A little while ago I decided to play with vGPU in my homelab. This was something I had dabbled with in the past but never really had the time or need to get working properly.

The first thing that I needed was a GPU. I did have a Dell T20 with an iGPU built into the CPU but I wanted a more enterprise card for my testing. I therefore decided to pick up a Nvidia Tesla P4 from eBay for the princely sum of £185.

The card stats are not impressive by modern standards but it was good enough for what I needed combined with the fact that it was a single-width PCIe 3.0 x16 card and didn’t require external power. An important note is that this is a passively cooled card so if it’s not located in a server with a reasonable airflow then you may run into some thermal issues. 3D printer fan shrouds are available on eBay to work around this issue.

Card Stats

NVIDIA® CUDA® Cores 2,560
Memory Size 8 GB GDDR5
H.264 1080p30 Streams 24
vGPU Profiles 1 GB, 2 GB, 4 GB, 8 GB
Form Factor PCle 3.0 single slot
(low profile) for rack servers
Power 75 W
Thermal Solution Passive

In a VMware environment, the first decision is to how are you going to use the card. There are two basic modes of operation either GPU pass through where the entire card is passed into a single VM or vGPU where the card can be carved up into multiple gFX cards and be presented to one or more VM’s at the same time. It was this latter option that I planned to implement. I wanted at least one node presented through to a Horizon VDI instance. The other node was going to be used as a Tdarr Node

Install steps

I installed the card into one of my 4 Supermicro nodes. With the graphics card installed I was limited to the onboard 2xGb Nic’s but that would be sufficient for initial testing. Initial attempts at getting this to work with vSphere 8 seemed to have issues so I rolled this node back to vSphere 7.0u2 as I knew this combo would work.

The first step is to install the drivers into the ESXi Host. This is straightforward and as I was only doing this to a single host I copied the relevant driver to a datastore and then ran the below command to perform the install

esxcli software vib install -v /vmfs/volumes/623a916d-ccad8ff0-0000-000000000000/Nvidia/NVD_bootbank_NVD-VMware_ESXi_7.0.2_Driver_535.54.06-1OEM.702.0.0.17630552.vib

At the end of the installation a host reboot is required (even if it says it isn’t )

Once this has been done you should have the ability to add PCI devices with the associated Nvidia Profile as you can see all of the below ones are grid_p4 as this is the card that I am using.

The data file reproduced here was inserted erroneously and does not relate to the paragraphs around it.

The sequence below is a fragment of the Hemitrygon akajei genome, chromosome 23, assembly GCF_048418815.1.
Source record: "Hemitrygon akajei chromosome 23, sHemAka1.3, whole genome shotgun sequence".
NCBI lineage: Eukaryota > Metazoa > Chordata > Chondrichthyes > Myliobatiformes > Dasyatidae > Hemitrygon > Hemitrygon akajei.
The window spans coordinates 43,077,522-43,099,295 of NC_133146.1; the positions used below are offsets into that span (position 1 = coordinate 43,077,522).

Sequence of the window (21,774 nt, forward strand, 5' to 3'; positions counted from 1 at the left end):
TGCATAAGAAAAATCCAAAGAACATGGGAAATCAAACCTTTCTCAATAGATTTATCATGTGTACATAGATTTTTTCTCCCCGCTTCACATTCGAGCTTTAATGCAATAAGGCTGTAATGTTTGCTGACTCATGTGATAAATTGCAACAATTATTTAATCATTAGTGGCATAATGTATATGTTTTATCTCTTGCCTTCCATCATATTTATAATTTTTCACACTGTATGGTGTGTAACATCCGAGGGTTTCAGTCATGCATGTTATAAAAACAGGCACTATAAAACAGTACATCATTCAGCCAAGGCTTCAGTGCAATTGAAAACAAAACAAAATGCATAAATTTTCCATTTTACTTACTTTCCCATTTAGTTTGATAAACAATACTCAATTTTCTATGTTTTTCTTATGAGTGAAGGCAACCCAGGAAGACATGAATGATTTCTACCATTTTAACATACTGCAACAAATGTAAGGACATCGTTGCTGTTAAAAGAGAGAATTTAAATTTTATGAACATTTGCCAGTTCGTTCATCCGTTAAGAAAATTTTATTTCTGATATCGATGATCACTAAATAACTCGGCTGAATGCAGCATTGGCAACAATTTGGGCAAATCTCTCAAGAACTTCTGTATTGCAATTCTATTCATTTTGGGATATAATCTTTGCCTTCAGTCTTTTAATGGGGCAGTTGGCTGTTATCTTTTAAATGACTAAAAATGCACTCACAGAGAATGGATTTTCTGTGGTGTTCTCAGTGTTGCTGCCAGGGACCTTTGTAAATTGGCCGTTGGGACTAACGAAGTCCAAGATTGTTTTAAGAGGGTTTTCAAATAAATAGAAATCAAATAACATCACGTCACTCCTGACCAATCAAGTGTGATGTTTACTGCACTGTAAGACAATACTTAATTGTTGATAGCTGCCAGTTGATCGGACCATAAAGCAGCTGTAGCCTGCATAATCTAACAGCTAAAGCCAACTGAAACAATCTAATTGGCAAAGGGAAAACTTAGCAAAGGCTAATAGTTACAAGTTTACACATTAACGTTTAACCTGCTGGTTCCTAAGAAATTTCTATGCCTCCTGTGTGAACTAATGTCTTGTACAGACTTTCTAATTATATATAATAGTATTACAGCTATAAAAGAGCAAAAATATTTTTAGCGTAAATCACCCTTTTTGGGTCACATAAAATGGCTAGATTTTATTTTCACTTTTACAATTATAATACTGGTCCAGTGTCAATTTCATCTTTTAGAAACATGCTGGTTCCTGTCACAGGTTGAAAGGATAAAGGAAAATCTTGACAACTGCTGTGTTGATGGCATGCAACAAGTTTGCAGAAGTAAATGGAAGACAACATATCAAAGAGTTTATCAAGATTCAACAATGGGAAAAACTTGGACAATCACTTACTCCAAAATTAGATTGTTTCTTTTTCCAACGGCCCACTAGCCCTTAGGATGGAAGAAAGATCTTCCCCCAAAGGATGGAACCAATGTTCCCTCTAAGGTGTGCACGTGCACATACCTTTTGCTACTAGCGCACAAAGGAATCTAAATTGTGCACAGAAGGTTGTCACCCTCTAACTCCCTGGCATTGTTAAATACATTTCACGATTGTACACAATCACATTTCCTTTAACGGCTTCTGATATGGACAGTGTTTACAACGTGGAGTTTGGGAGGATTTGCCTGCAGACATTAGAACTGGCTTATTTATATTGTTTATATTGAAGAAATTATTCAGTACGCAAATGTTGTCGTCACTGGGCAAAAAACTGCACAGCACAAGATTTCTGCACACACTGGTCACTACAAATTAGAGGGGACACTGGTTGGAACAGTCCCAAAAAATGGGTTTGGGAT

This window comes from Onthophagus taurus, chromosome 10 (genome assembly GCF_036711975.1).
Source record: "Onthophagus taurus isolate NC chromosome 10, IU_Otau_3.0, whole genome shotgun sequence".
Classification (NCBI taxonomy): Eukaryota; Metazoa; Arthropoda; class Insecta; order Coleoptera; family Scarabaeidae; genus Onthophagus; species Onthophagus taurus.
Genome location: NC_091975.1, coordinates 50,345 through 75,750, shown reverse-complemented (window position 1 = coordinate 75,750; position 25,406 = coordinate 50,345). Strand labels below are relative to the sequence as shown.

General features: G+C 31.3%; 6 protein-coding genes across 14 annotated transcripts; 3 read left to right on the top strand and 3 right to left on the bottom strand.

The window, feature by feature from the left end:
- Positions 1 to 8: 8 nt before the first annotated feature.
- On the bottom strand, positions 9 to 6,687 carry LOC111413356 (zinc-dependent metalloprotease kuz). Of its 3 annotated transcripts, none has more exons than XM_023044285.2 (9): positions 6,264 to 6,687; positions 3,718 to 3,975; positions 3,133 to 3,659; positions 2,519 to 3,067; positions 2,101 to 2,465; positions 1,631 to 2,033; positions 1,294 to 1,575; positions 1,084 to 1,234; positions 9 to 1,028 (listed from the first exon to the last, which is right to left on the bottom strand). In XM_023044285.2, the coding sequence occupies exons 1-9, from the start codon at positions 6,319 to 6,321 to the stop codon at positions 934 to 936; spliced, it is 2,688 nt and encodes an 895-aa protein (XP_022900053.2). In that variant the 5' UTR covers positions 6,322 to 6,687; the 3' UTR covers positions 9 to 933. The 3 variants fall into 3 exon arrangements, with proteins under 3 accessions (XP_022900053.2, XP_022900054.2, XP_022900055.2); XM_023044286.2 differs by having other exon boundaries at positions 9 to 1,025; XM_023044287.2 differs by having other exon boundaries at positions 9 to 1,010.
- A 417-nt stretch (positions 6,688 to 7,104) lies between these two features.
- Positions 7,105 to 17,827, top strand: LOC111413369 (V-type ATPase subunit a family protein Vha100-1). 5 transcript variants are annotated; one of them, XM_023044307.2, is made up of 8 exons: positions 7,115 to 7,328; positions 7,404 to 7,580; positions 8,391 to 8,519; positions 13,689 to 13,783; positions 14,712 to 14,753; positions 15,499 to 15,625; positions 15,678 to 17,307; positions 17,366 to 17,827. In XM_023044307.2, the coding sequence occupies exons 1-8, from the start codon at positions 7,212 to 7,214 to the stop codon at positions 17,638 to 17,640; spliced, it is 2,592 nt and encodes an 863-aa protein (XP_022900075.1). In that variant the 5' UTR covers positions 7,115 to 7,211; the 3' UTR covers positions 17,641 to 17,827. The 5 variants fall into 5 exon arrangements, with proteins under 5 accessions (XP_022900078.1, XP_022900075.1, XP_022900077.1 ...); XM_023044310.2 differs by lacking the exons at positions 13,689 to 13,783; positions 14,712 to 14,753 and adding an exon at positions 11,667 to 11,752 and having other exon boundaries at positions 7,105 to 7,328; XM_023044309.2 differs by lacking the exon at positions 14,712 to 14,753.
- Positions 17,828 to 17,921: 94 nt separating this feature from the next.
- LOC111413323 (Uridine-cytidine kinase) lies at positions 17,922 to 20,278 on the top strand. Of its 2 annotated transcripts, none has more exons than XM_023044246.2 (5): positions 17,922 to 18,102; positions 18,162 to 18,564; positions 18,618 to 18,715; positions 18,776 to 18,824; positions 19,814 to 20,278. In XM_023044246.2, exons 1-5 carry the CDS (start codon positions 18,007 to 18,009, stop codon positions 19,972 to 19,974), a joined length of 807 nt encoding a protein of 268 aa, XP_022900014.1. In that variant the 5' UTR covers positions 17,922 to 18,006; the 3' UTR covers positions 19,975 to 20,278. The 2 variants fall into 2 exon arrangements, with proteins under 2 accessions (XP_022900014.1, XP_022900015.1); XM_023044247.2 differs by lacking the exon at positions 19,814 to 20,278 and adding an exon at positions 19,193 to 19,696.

The Nvidia GPU Software Docs list the capabilities of each profile I have copied the relevant table below.

Virtual GPU Type Intended Use Case Frame Buffer (MB) Virtual Display Heads Maximum Resolution per Display Head Maximum vGPUs per GPU Maximum vGPUs per Board Required License Edition
P4-8Q Virtual Workstations 8192 4 4096×2160 1 1 Quadro vDWS
P4-4Q Virtual Workstations 4096 4 4096×2160 2 2 Quadro vDWS
P4-2Q Virtual Workstations 2048 4 4096×2160 4 4 Quadro vDWS
P4-1Q Virtual Desktops, Virtual Workstations 1024 2 4096×2160 8 8 Quadro vDWS
P4-8C Training Workloads 8192 1 4096×21602 1 1 vCS or Quadro vDWS
P4-4C Inference Workloads 4096 1 4096×21602 2 2 vCS or Quadro vDWS
P4-2B Virtual Desktops 2048 2 4096×2160 4 4 GRID Virtual PC or Quadro vDWS
P4-2B4 Virtual Desktops 2048 4 2560×1600 4 4 GRID Virtual PC or Quadro vDWS
P4-1B Virtual Desktops 1024 4 2560×1600 8 8 GRID Virtual PC or Quadro vDWS
P4-1B4 Virtual Desktops 1024 1 4096×2160 8 8 GRID Virtual PC or Quadro vDWS
P4-8A Virtual Applications 8192 41 1280×10244 1 1 GRID Virtual Application
P4-4A Virtual Applications 4096 14 1280×10244 2 2 GRID Virtual Application
P4-2A Virtual Applications 2048 14 1280×10244 4 4 GRID Virtual Application
P4-1A Virtual Applications 1024 14 1280×10244 8 8 GRID Virtual Application

With that configured the next step was to provision a VM and use the associated drivers within the VM.

Please note that when utilising PCI passthrough all of the memory must be reserved for the VM

With the VM running and the drivers installed we can now see the graphics card in windows

Using GPU-Z we can validate the resources being presented through to the Virtual Machine

As a final step it was worth proving that the GPU can actually be used by the workload. For this I used the folding@home application as can be seen below.

Folding at home slots overview

My Folding@home stats can be seen here and consider joining your compute to the project as well

Just a side note that folding@home will use all of the CPU and GPU if you let it. Here is the power utilisation of the node and you can easily see where Folding@Home started.

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